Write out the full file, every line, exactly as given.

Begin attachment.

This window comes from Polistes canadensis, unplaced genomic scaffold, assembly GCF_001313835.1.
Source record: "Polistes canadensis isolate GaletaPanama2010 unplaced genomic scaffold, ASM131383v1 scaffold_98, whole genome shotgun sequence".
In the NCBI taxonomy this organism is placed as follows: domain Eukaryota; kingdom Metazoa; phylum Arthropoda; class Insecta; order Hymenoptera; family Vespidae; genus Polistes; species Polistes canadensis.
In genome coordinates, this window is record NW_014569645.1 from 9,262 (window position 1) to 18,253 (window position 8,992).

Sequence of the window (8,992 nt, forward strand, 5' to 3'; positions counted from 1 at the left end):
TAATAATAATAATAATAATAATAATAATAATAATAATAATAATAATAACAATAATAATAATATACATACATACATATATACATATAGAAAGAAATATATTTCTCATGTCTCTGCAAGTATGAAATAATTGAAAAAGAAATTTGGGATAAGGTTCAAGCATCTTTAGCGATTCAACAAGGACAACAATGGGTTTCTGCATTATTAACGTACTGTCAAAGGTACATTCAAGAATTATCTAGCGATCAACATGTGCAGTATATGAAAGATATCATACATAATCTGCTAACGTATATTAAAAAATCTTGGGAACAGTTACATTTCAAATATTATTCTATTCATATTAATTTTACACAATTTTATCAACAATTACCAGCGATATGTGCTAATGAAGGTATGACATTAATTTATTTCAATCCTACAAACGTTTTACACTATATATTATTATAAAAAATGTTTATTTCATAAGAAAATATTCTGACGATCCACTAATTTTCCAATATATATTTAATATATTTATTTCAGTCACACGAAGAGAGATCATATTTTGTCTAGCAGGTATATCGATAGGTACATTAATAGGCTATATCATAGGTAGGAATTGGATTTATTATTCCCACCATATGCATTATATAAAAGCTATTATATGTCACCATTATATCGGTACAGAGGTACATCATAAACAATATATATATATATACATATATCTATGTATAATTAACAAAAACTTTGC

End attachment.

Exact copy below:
This window comes from Polistes canadensis, unplaced genomic scaffold, assembly GCF_001313835.1.
Source record: "Polistes canadensis isolate GaletaPanama2010 unplaced genomic scaffold, ASM131383v1 scaffold_98, whole genome shotgun sequence".
In the NCBI taxonomy this organism is placed as follows: domain Eukaryota; kingdom Metazoa; phylum Arthropoda; class Insecta; order Hymenoptera; family Vespidae; genus Polistes; species Polistes canadensis.
In genome coordinates, this window is record NW_014569645.1 from 9,262 (window position 1) to 18,253 (window position 8,992).

Sequence of the window (8,992 nt, forward strand, 5' to 3'; positions counted from 1 at the left end):
TAATAATAATAATAATAATAATAATAATAATAATAATAATAATAATAACAATAATAATAATATACATACATACATATATACATATAGAAAGAAATATATTTCTCATGTCTCTGCAAGTATGAAATAATTGAAAAAGAAATTTGGGATAAGGTTCAAGCATCTTTAGCGATTCAACAAGGACAACAATGGGTTTCTGCATTATTAACGTACTGTCAAAGGTACATTCAAGAATTATCTAGCGATCAACATGTGCAGTATATGAAAGATATCATACATAATCTGCTAACGTATATTAAAAAATCTTGGGAACAGTTACATTTCAAATATTATTCTATTCATATTAATTTTACACAATTTTATCAACAATTACCAGCGATATGTGCTAATGAAGGTATGACATTAATTTATTTCAATCCTACAAACGTTTTACACTATATATTATTATAAAAAATGTTTATTTCATAAGAAAATATTCTGACGATCCACTAATTTTCCAATATATATTTAATATATTTATTTCAGTCACACGAAGAGAGATCATATTTTGTCTAGCAGGTATATCGATAGGTACATTAATAGGCTATATCATAGGTAGGAATTGGATTTATTATTCCCACCATATGCATTATATAAAAGCTATTATATGTCACCATTATATCGGTACAGAGGTACATCATAAACAATATATATATATATACATATATCTATGTATAATTAACAAAAACTTTGC